A fish and chip shop chain in Lancashire has reduced the price of its chips by 50p as the pressure on costs begins to ease.
Seniors, which operates nine shops across the Fylde coast, put its regular chips up to £3.25 from £2.75 four weeks ago as issues with supplies and quality sent the price of potatoes soaring to £25 a bag.
Owner Alastair Horabin pledged to his customers he would reverse the increase as soon as the new potatoes came in and prices dropped. With the first earlies arriving this week, that promise has been honoured today.
Customers were thanked for sticking by the business during the price hike with a post on social media and an offer of a free donut for anyone coming into store today and ordering its Cheapy Tuesday meal – two regular haddock, one large chips and two large sides for £12.
Alastair comments: “We are not paying the top end price anymore for our potatoes. I feel like we pulled the chord as strong as we could to get us through but now our loyal customers are ready for the price to go back.
“The price was always going to come back, although, in my mind, I had envisaged the rise would be in place for about six weeks. But we’ve brought it forward by about two weeks as I feel many of our customers are feeling the pinch.
“Potatoes are still very expensive, but I feel we have got to look at the bigger picture and make sure people feel like they are winning.”
Alastair knew adding 50p to the price of a portion of chips was not going to be popular, but felt it was the only choice he had.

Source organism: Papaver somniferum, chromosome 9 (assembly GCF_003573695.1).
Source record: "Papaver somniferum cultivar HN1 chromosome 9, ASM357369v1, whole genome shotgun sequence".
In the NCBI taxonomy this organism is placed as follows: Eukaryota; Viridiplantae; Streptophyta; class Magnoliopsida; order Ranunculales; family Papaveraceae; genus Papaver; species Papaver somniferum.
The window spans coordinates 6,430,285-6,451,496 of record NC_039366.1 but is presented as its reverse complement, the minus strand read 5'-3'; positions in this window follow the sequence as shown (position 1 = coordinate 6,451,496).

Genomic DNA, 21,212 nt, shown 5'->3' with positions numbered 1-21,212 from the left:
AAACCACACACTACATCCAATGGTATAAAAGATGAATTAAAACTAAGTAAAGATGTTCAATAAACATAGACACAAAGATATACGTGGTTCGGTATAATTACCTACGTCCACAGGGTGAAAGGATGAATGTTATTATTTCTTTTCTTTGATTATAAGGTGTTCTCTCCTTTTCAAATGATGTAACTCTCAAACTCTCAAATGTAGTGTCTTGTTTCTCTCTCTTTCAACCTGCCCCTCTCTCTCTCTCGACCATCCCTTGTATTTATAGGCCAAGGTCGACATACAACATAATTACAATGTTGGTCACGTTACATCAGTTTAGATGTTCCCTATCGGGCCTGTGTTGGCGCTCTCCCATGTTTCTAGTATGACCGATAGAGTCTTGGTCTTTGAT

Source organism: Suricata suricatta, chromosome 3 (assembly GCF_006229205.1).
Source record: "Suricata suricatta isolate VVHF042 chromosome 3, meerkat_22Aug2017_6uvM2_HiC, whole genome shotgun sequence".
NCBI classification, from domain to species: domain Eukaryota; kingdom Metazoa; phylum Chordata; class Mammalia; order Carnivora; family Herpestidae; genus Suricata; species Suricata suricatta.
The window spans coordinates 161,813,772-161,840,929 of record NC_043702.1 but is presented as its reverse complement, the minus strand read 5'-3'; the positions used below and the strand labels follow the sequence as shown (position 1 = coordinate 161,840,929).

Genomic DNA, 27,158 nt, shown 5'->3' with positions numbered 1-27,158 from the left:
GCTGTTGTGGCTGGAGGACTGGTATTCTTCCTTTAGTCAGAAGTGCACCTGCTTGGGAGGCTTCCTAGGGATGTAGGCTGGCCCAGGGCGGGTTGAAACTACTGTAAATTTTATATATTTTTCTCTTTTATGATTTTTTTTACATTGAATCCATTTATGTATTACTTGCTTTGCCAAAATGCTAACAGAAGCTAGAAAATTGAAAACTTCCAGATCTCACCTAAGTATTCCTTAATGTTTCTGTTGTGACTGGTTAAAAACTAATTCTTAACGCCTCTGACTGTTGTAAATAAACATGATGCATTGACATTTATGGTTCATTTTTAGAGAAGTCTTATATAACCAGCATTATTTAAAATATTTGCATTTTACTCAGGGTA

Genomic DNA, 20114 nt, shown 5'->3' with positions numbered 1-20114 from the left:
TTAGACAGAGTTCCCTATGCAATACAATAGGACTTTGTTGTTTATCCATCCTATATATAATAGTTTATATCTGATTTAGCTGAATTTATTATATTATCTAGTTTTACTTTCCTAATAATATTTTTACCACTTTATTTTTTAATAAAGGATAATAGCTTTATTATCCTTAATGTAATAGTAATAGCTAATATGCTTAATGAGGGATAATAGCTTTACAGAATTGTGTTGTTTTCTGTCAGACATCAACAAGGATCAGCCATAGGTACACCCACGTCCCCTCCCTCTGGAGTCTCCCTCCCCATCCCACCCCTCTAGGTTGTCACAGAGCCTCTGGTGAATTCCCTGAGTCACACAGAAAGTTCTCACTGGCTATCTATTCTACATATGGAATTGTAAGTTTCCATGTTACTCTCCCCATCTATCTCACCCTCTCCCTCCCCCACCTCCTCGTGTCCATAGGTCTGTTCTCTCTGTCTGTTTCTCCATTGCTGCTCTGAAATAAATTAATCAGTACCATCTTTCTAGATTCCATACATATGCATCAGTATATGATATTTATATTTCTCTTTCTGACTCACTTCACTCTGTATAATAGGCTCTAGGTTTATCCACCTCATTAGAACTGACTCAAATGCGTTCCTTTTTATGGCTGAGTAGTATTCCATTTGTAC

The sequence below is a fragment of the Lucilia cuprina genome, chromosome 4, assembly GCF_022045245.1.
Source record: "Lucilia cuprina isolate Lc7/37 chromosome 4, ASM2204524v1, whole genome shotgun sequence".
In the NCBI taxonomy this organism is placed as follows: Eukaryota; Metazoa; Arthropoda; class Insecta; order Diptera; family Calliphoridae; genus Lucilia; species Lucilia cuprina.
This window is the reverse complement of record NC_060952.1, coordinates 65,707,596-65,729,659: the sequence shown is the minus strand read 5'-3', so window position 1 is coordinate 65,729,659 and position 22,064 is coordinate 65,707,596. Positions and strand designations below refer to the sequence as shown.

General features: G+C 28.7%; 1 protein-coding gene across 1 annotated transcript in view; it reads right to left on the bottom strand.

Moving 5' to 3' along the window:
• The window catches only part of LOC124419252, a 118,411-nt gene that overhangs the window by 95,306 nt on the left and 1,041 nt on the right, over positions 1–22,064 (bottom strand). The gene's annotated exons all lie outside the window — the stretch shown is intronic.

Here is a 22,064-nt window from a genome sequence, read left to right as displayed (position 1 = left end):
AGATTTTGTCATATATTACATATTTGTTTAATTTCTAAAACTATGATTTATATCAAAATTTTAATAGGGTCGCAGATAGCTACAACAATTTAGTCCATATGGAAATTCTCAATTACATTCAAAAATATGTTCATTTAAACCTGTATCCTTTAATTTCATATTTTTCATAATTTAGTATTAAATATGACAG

He adds: “The reality of paying £25 a sack was that we needed to do something, we couldn’t just swallow it. I didn’t want to be that price, but the cost of a portion of chips was £1 without even taking into account the packaging. With VAT and everything else, if we didn’t do something we’d be making less than 50% profit on what is our underlying profit maker.
“The reality was that I needed my customers to help me have a sustainable business. And all I can say is that I’m blessed with the most loyal, amazing customers. They have got us through the worst time we’ve had in our business’s lifetime.”
Alastair sent a personal e-mail to all 35,000 customers on his marketing database detailing the price drop and announced the news on social media, where customers were quick to heap praise on the business for keeping its word.
The roll back comes as Alastair believes the industry may have reached the peak of the price rises.
He adds: “I don’t see where the next price rise in fish and chips is coming from because fish is stable, oil is coming down and labour is baked in now so there shouldn’t be any new shocks there. I can’t see the confidence for a fish and chippers to put prices up anymore.”
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